Marcus Peoples published a children’s book called “Proud to Be In Between”, which helps children embrace their cultural identity and empowers parents to normalize the difficult conversations of race and ethnicity. He has been an advocate for his community rooted in humble beginnings and strives to become a vessel of opportunity for all those he encounters.

Shailen Singh is an Assistant Professor in the Department of Occupational, Workforce & Leadership Studies at Texas State University with a research focus on issues affecting parents of children with disabilities. Dr. Singh has spent several years working with faculty, staff, and outside constituents to create intentional and thoughtful structures designed to provide underrepresented students with the best opportunities for success.

Cristina Tzintzún Ramirez is the founder of two of Texas' largest voting and civil rights organizations: Jolt and Workers Defense Project. She is an author on issues of race, gender and immigration, and she is the co-author of “Presente! Latino Immigrant Voices in the Struggle for Racial Justice”. She was named “Hero of the New South” by Southern Living Magazine and her work has been featured on NPR, Vogue, and The New York Times, among others.

The Department of Communication Studies thanks the TEDx Committee for their hard work in putting together the first virtual TEDxTexasStateUniversity. The committee members are: Michael Burns, Kristen Farris, Cassandra LeClair, Mark Paz and Ann Burnette. Student interns are Riki Van Meter (graduate), Justin Murphy (graduate), Claudia Rodriguez (undergraduate), and Isi Imoisi (undergraduate).

All of our speakers’ talks will be available on the TEDx Talks YouTube channel hosted by TED Headquarters later this semester.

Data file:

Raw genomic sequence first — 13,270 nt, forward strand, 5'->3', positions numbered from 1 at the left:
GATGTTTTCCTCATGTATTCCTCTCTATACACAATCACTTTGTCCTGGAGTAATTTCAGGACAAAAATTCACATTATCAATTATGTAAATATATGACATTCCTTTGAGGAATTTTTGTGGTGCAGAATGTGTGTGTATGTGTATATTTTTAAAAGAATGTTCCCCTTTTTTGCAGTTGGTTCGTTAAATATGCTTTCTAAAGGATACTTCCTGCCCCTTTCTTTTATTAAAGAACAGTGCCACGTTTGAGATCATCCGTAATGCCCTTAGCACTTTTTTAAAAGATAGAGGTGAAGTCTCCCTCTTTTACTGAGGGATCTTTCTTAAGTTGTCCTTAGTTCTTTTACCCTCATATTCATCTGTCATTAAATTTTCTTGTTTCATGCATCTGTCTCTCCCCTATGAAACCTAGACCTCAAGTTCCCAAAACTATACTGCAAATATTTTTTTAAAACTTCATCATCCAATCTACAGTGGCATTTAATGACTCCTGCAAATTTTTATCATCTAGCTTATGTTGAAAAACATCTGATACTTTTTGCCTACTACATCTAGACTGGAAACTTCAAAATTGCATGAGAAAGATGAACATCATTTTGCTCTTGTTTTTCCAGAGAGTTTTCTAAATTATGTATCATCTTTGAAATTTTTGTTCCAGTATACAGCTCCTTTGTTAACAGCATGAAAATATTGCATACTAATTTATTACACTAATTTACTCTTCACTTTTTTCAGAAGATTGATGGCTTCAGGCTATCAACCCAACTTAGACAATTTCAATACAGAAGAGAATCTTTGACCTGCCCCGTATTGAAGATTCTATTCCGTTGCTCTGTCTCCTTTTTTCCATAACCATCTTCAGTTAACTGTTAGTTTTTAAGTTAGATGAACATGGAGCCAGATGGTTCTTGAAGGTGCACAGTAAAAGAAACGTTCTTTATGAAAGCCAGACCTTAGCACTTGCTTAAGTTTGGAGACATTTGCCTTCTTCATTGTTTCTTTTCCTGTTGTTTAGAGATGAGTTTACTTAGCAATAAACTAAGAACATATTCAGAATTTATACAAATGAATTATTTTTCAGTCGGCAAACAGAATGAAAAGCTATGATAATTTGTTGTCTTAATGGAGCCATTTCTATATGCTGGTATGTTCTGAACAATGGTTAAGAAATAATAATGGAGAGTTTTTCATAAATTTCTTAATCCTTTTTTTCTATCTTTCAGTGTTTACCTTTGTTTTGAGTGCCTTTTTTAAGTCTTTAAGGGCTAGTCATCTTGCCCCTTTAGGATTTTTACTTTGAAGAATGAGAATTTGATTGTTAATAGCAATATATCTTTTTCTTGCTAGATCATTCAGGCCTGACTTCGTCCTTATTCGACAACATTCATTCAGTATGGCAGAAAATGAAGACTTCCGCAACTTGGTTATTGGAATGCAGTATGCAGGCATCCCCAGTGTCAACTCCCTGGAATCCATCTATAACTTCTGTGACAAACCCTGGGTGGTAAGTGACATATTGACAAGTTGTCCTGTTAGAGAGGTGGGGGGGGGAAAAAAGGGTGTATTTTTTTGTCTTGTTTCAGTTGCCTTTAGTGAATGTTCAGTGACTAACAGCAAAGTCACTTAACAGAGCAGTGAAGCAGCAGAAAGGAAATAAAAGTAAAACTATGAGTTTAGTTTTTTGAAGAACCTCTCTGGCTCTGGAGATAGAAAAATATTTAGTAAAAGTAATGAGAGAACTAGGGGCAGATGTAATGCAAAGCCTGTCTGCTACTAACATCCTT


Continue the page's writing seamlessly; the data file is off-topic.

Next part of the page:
TEDxTexasStateUniversity by the Numbers

  • 171 tickets to the virtual event were sold and additional 60 VIPs were invited.
  • An additional $5100 in outside sponsorship was secured to help cover the costs of the event.
  • 7 amazing presenters spoke about various topics related to the theme AMPLIFY.
  • 4 past speakers were interviewed for past speaker update videos to play during intermissions.
  • 4 additional videos were created efaturing VocaLibre, the TXST Cheer Team, and The TXST Volley Ball team to play during intermissions.
  • President Denise Trauth was tuned in and tweeted about the event.
  • 31 sound speakers (not human speakers) were donated by community members and School of Music to help create the set.

Faculty Accolades

Jasmine Austin was recently featured by Office of Sponsored research programs at Texas State. The piece explores her scholarly work on bringing together people with marginalized identities from underrepresented groups, her experience organizing the first African American Communication & Culture (AACC) #ScholarStrike Conference in 2020, the creation of the Faculty Research and Productivity (FRAP) Network, and a forthcoming textbook.